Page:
And as these conversations have become more normalized, the beverage and entertainment industry has started to respond with a growing variety of sober spaces and nonalcoholic alternatives. Even in cities notoriously linked to alcohol like New Orleans, options have popped up in recent years for people choosing not to imbibe.

Rhaddell Green, the owner/operator of Sober Bar Babe, has been serving nonalcoholic drinks and snacks out of her mobile bar in Louis Armstrong Park since 2018. After returning to New Orleans post-Hurricane Katrina, Green worried about the lack of sober options in the city.

“For people who wanted something more than just a Shirley Temple, there was nothing,” she said. “How can you have a choice when you have no choice?”

Being so close to the French Quarter, she sees a mixture of tourists and locals, some of whom are skeptical of her efforts. But she tells them all regardless, “Stay sober, stay hydrated.”

“Sometimes they say, “yeah, right,” and I tell them at least stay hydrated.”

Jason Pedrick's NOLO tent at the Uncommon Market in Asheville August 28, 2022.

In June in Knoxville, Tennessee, Frog Greishaw and Ben Clingner opened The Boocherie, a sober bar that is completely alcohol-free. They also own and operate Frog Juice Kombucha, which is served at the venue. They wanted a space to offer live music, comedy acts and burlesque shows in an environment without the trigger of alcohol. 

“When I got sober, I wanted an option for people who wanted to go out, but they don’t have to go to a place where there is alcohol. That can be triggering for people,” Clingner said.

They are very intentional about what they serve. They don’t serve nonalcoholic beers, for example, which can be triggering for some people in recovery.

So far, they said they've received a lot of positive feedback about their effort.

“We’re excited to have a safe space for people who want to feel connected to others without having to worry about triggers,” Greishaw said.

Frog Greishaw (left) and Benjamin Clingner, opened Frog Juice Boocherie in June in Knoxville, Tennessee as a non-alcoholic venue. This sober space serves up mocktails, Frog Juice kombucha and snacks for people who want to see live entertainment in a venue without the trigger of alcohol.

Is a sober nightlife possible? Sober nightlife is sparse in Knoxville, but a no-alcohol bar by Frog Juice is coming soon

While some nonalcoholic drink alternatives can be triggering for some people, especially in early recovery, for many, these options help them find a balance between staying sober and staying social.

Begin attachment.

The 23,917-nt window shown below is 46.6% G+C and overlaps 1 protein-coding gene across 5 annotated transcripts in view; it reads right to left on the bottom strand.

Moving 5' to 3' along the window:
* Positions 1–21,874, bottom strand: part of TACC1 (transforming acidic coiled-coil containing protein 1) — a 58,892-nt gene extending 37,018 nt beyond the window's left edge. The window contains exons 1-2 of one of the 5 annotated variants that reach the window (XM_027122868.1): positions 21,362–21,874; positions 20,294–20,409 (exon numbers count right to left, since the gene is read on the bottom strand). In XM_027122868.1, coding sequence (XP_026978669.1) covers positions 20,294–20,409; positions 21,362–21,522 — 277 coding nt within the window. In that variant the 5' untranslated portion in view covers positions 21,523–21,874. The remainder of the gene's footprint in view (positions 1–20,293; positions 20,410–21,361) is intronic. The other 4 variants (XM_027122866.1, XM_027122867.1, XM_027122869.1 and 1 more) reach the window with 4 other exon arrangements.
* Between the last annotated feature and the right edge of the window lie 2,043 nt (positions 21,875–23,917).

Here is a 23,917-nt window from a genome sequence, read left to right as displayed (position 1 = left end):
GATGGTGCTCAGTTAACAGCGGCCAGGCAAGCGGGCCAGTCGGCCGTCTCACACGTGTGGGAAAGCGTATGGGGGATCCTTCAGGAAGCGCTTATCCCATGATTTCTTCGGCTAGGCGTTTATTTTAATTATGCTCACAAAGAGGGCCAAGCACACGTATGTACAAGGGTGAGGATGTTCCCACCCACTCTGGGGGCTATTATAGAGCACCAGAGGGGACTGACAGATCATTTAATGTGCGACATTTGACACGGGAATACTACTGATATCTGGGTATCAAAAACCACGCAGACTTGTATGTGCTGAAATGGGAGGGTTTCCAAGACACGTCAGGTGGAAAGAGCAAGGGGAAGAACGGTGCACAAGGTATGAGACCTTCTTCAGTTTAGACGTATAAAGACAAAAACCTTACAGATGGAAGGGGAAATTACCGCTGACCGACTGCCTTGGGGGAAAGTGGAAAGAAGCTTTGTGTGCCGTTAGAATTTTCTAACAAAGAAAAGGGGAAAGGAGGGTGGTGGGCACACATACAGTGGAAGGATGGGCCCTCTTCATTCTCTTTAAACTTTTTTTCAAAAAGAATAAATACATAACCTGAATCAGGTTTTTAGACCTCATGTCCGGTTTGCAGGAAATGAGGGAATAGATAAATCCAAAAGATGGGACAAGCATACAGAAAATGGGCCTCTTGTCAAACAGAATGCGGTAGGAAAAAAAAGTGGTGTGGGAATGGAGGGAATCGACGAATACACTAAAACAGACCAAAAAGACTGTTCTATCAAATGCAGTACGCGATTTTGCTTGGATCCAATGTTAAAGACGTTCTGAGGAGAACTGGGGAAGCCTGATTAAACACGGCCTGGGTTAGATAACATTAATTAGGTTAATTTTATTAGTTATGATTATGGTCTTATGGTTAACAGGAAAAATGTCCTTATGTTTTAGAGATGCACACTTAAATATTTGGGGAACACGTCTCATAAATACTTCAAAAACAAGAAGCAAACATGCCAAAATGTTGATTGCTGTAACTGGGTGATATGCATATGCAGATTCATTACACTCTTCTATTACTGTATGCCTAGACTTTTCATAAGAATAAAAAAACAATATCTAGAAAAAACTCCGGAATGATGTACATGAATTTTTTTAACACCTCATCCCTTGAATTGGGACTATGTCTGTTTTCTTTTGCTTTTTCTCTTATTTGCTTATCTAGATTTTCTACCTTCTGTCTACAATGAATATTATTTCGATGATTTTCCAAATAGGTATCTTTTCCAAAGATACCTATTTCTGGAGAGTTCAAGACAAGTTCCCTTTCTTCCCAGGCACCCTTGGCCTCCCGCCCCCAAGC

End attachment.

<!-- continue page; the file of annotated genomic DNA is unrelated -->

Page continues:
In Asheville, Jason Pedrick launched NoLo, a nonalcoholic beverage distributor and online bottle shop, almost a year ago. He has been sober since 2011 and said that he struggled early in sobriety when he lived in New York City. It was harder to meet people, and entertainment options that didn’t include alcohol were minimal.

Jason Pedrick pours a nonalcoholic cocktail, the Cherry Bounce, with spiritless bourbon, muddled cherries, lime, honey and blood orange bitters at his NOLO tent at the Uncommon Market in Asheville, North Carolina, Aug. 28, 2022.

“If people found out you don’t drink, they treated you with gloves, like something is wrong with you,” he said.

He now wants to accelerate the normalization of nonalcoholic beverages in his adopted city. He currently distributes to 15 venues and restaurants in Asheville. In the long run, he also wants to help people in recovery develop healthy hobbies — whether it’s fishing, running or disc golf.

Jason Pedrick at his NOLO tent at the Uncommon Market in Asheville, North Carolina, Aug. 28, 2022.

“I want to start Asheville’s first group run that doesn’t start or end at a brewery,” he said.

He added that COVID-19 has had an impact on the general mindset about wellness and more people are coming around to the fact that alcohol is bad for you.

“I’m not preaching sobriety. I know that not drinking is great for me and that it’s fine for many other people. But there are other options out there. Whether it’s cutting back, completely abstaining or becoming sober curious, this is not just some trend that’s going to fade away.”

Maria Clark is a general assignment reporter with The American South. Story ideas, tips, questions? Email her at mclark@gannett.com or follow her on Twitter @MariaPClark1. Sign up for The American South newsletter. Follow us on Instagram, Facebook and Twitter.